Sunday, December 18, 2011

Soundbites: Surfin' Santa edition

Cool tool: Cross Validation is the Stack Overflow for statistics questions.

The utility of using neuroscience to understand art (e.g. "neuroaesthetics") is considered.

Cool: the Wounded Warrior Bill mandates cognitive testing of soliders before and after deployment. This can help screen for brain injuries and (in theory) get wounded soliders needed treatment. Not cool: this is not actually happening.

Ireland is considering a proposal to add lithium to the drinking water as a method for reducing crime. Lithium is a standard treatment for bipolar disorder. The proposal cites studies in Texas and Japan showing reduced crime in locations where lithium is present in drinking water (though it's not clear whether it was added on purpose, like fluoride).

Mind Hacks follows a new amendment to the US Controlled Substances act, adding a number of chemically synthesized cannabinoids.

"...the raison d’ĂȘtre of a college is to nourish a world of intellectual culture; that is, a world of ideas, dedicated to what we can know scientifically, understand humanistically, or express artistically. "

A beautiful critique of statistical cut-corners in the Freakonomics empire.

The Neurocritic discusses an interesting case: a child with a malformation in the prefrontal cortex and extreme behavioral problems. Can we assign a causal relation?

Friday, December 16, 2011

Who takes the responsibility for quality higher education?

This gives me chills: a professor denied tenure for using the Socratic method of teaching. Of course, there are two sides to every story and this article is rather one sided - I have been in classes where so-called Socratic methods are thinly veiled excuses for hurling insults at students - but if we are to take the article at face value, this is another story in a disturbing educational trend.

The Socratic method is challenging for students and requires preparation and engagement with the material. It requires being able to effectively communicate under pressure. However, I feel that learning involves a certain amount of discomfort. Learning means pushing past the boundaries of what we already know, and what we can already do. Most undergraduate courses I took were of lecture-style, teaching students to expect to be a passive audience in class. It's a much easier route and the student can hide lack of preparation, misunderstanding or having a bad day. However, these students cannot hide forever, and this under-preparation often comes back to haunt them at exam time.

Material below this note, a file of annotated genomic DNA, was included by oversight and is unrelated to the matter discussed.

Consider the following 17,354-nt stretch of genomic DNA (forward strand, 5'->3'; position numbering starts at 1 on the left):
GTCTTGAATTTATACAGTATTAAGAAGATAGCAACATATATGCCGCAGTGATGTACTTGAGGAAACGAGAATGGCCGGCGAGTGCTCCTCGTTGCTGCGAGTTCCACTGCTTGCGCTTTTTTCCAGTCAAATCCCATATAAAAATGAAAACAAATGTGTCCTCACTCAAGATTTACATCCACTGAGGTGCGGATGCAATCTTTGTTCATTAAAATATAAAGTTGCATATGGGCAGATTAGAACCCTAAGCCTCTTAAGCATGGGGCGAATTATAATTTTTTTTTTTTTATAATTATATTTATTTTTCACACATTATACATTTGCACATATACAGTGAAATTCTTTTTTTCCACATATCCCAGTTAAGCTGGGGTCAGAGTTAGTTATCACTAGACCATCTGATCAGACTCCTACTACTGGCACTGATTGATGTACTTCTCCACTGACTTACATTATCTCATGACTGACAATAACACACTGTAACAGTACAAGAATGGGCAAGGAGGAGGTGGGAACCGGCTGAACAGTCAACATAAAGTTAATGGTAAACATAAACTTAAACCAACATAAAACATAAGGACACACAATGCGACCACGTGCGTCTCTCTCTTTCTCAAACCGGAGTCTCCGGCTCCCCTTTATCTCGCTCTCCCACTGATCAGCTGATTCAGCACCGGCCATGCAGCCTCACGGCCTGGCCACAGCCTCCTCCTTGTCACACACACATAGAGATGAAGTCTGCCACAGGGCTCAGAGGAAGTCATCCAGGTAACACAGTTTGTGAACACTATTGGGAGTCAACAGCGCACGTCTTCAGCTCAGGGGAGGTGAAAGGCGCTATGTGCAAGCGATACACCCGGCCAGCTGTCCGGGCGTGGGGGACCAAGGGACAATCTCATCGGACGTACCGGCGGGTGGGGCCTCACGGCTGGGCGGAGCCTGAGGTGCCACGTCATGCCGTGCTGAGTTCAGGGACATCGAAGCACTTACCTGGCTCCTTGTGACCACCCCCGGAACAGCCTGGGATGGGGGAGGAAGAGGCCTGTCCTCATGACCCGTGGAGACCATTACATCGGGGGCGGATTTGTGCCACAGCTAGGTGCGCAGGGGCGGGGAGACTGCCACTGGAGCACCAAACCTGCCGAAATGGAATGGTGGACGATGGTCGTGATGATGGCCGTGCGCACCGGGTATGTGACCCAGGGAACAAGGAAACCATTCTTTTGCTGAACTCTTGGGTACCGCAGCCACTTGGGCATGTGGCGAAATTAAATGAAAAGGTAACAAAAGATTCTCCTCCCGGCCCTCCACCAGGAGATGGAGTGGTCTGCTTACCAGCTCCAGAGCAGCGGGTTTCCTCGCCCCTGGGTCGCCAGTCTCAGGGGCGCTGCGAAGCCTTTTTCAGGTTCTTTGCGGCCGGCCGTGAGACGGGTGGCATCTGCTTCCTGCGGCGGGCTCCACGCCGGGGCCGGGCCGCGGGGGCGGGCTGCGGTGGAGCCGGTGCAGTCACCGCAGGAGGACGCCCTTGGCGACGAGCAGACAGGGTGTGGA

As a TA in graduate school, I saw many freshmen having harsh wake-up calls when the first midterms came back. The typical story was "But I came to all the classes, and I read the book chapters twice! How could I have gotten a C on the exam???" The unfortunate answer is that the student mistakes being able to parrot back a section of textbook or lecture for understanding the material. When an exam forces the student to use this information in an analytic or synthetic way, the facade of learning crumbles. 

I don't know any instructor who wants to give a student a poor grade, but the integrity of the educational system depends on accurate assessment of mastery. If an instructor is fired, demoted or denied tenure due to the rigors of his/her course, this could spell the end of education. Sadly, this story is reminiscent of this case: a professor denied tenure for not passing enough students. I highly recommend reading this page because, if we are to take the author at his words, he took every reasonable action to enable his students to succeed.

Who is responsible for student success in higher education? Professors, of course need to be responsible for presenting learning opportunities to students in a clear manner, and to be available for advice and guidance at office hours. However, university students are adults and need to take responsibility for the ultimate learning outcomes. I am concerned by a culture of entitlement that has conditioned students to expect top marks for simply showing up. The expectations of the "self-esteem generation" and the incentives of professors to earn high student evaluations both play a role, I suspect.

I wonder sometimes whether the cost of attendance at American colleges and universities partially drives this phenomenon. Paying for education turns students and their families into customers, and "customers are always right". Perhaps subsidizing higher education would create a culture that divorces education from "service", leading to more honest evaluations and better learning.